The British invasion of Virginia in 1781 exposed the weaknesses of the confederation, especially in raising funds for the war effort. With men and money running short, Madison proposed a tax of 5 percent on imports to secure stable funding for the government. The effort failed, as did another attempt in 1783, but already Madison was grappling with ways to remedy the shortfalls of the Articles of Confederation. Ineligible for reelection to Congress, Madison entered the House of Delegates in May 1784, where much of his work was devoted to advancing the cause of republican liberty, notably by supporting Jefferson's plans for revising the state's laws regarding primogeniture and entail, which ended the practice of leaving large estates that couldn’t be broken up to a family’s eldest son.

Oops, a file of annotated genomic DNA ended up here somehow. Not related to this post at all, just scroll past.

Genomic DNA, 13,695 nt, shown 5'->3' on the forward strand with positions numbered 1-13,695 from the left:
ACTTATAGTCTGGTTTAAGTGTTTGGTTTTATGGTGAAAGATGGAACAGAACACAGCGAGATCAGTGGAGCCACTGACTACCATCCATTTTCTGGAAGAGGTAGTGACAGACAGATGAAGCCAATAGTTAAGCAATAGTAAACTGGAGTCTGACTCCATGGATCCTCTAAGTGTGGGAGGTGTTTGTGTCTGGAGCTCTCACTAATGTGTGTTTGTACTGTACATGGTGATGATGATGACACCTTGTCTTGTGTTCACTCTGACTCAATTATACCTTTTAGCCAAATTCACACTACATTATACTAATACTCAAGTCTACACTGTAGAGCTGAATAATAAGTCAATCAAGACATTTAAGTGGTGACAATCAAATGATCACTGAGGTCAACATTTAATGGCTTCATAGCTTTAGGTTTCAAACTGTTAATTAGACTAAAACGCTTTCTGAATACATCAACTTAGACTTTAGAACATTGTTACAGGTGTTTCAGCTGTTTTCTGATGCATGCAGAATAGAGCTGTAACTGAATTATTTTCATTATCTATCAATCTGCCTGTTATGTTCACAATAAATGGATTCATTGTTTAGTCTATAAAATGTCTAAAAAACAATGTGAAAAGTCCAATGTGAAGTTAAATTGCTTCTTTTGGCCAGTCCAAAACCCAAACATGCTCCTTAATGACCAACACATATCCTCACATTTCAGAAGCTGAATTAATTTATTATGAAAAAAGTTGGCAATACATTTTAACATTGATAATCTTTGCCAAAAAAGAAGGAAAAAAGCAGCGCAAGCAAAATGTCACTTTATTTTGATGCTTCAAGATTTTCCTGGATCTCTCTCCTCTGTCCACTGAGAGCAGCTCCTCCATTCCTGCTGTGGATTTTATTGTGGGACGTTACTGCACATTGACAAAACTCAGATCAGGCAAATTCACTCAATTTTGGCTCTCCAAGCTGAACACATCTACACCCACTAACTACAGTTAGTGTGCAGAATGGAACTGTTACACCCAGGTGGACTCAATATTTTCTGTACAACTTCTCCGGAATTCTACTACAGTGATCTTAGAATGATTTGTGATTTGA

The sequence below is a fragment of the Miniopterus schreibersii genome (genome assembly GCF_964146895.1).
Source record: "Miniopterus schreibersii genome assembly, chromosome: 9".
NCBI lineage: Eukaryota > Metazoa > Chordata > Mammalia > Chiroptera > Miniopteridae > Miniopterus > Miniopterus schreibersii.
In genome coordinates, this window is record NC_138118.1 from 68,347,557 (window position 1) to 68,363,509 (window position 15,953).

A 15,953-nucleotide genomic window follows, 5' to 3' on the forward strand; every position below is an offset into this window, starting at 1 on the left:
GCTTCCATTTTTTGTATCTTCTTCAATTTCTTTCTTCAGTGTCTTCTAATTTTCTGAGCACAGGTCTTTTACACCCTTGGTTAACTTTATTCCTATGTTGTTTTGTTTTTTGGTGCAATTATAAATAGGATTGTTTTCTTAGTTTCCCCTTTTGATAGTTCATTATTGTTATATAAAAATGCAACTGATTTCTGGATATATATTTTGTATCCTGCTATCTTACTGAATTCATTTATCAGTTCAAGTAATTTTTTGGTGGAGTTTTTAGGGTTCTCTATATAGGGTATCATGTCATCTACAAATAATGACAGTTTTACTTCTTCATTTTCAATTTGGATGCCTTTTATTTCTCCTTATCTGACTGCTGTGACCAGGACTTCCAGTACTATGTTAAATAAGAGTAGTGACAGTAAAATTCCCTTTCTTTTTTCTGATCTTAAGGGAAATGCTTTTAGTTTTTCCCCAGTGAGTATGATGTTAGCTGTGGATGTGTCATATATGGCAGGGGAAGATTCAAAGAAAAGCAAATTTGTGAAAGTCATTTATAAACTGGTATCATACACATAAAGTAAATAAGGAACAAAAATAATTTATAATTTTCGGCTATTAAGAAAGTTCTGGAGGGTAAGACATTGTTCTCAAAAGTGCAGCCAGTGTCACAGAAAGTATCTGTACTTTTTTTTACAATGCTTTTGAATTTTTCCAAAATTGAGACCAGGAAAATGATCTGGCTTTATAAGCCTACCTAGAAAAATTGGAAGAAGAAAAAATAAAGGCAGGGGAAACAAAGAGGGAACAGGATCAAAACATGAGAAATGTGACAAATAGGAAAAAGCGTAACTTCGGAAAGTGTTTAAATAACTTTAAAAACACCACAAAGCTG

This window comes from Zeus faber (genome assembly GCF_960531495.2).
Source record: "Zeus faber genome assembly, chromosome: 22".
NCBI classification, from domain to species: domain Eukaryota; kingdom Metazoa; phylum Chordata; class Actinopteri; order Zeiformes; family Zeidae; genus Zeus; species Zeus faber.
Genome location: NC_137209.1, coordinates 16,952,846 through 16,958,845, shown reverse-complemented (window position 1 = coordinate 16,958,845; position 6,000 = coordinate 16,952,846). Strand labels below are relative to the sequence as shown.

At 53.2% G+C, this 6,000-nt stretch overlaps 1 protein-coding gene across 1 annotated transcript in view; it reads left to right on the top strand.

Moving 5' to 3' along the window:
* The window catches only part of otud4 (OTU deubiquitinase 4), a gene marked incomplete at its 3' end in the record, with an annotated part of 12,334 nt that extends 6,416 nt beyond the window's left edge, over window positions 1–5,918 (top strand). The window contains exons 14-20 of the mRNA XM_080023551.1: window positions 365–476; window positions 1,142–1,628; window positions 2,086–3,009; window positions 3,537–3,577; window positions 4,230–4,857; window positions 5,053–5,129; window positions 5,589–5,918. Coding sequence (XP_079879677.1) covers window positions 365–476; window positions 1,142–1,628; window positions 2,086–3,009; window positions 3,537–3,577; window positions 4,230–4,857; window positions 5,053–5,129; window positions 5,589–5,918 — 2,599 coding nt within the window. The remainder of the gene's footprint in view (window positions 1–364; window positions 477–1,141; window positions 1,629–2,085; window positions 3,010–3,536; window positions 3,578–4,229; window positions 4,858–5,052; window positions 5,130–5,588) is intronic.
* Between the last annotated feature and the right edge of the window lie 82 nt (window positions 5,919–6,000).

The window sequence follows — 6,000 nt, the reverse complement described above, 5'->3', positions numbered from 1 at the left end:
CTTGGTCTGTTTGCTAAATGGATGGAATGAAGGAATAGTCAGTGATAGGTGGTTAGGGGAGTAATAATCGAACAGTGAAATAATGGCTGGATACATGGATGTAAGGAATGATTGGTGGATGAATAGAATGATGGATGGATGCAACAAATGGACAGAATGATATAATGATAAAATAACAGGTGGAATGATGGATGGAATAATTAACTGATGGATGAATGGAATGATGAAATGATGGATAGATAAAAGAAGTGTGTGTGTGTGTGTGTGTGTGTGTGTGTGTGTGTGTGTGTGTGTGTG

Madison once again became embroiled in a debate about religious liberty. Patrick Henry had proposed a "Bill Establishing a Provision for Teachers of the Christian Religion," which would tax voters to support a Christian denomination of their choosing. Madison aligned with a coalition of disaffected evangelical sects to oppose the bill and maneuvered to get Henry out of the legislature by supporting his election as governor. The following year he wrote the "Memorial and Remonstrance Against Religious Assessments" in opposition to Henry’s bill, which he called it a "dangerous abuse of power." Madison argued that religion "must be left to the conviction and conscience of every man" without government interference. His forceful support of religious liberty helped defeat the bill, and the following year he was instrumental in passage of Jefferson’s Virginia Statute for Establishing Religious Freedom.